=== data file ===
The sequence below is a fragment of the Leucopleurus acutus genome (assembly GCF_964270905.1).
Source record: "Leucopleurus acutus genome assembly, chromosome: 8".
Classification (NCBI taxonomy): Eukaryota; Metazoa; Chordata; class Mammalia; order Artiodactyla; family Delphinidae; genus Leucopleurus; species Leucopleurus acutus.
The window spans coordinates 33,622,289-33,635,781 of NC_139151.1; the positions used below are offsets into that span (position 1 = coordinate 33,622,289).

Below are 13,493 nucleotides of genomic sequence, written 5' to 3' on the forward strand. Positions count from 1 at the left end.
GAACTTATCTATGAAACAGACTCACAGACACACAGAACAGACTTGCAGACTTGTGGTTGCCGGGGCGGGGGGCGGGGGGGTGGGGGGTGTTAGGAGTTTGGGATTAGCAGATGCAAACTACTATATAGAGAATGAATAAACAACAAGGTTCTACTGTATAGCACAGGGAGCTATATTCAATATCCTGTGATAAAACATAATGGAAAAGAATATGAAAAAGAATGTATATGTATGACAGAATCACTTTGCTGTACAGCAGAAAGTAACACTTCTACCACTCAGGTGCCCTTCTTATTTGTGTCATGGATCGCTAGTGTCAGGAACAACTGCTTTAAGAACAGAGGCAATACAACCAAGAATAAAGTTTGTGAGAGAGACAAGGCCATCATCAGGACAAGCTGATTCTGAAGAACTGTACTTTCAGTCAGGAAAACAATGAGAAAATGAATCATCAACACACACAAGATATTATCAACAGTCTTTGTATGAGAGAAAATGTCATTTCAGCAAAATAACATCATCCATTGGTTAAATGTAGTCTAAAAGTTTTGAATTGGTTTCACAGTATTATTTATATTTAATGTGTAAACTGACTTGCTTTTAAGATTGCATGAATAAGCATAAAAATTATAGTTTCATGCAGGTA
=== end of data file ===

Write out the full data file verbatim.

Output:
The sequence below is a fragment of the Leucopleurus acutus genome (assembly GCF_964270905.1).
Source record: "Leucopleurus acutus genome assembly, chromosome: 8".
Classification (NCBI taxonomy): Eukaryota; Metazoa; Chordata; class Mammalia; order Artiodactyla; family Delphinidae; genus Leucopleurus; species Leucopleurus acutus.
The window spans coordinates 33,622,289-33,635,781 of NC_139151.1; the positions used below are offsets into that span (position 1 = coordinate 33,622,289).

Below are 13,493 nucleotides of genomic sequence, written 5' to 3' on the forward strand. Positions count from 1 at the left end.
GAACTTATCTATGAAACAGACTCACAGACACACAGAACAGACTTGCAGACTTGTGGTTGCCGGGGCGGGGGGCGGGGGGGTGGGGGGTGTTAGGAGTTTGGGATTAGCAGATGCAAACTACTATATAGAGAATGAATAAACAACAAGGTTCTACTGTATAGCACAGGGAGCTATATTCAATATCCTGTGATAAAACATAATGGAAAAGAATATGAAAAAGAATGTATATGTATGACAGAATCACTTTGCTGTACAGCAGAAAGTAACACTTCTACCACTCAGGTGCCCTTCTTATTTGTGTCATGGATCGCTAGTGTCAGGAACAACTGCTTTAAGAACAGAGGCAATACAACCAAGAATAAAGTTTGTGAGAGAGACAAGGCCATCATCAGGACAAGCTGATTCTGAAGAACTGTACTTTCAGTCAGGAAAACAATGAGAAAATGAATCATCAACACACACAAGATATTATCAACAGTCTTTGTATGAGAGAAAATGTCATTTCAGCAAAATAACATCATCCATTGGTTAAATGTAGTCTAAAAGTTTTGAATTGGTTTCACAGTATTATTTATATTTAATGTGTAAACTGACTTGCTTTTAAGATTGCATGAATAAGCATAAAAATTATAGTTTCATGCAGGTA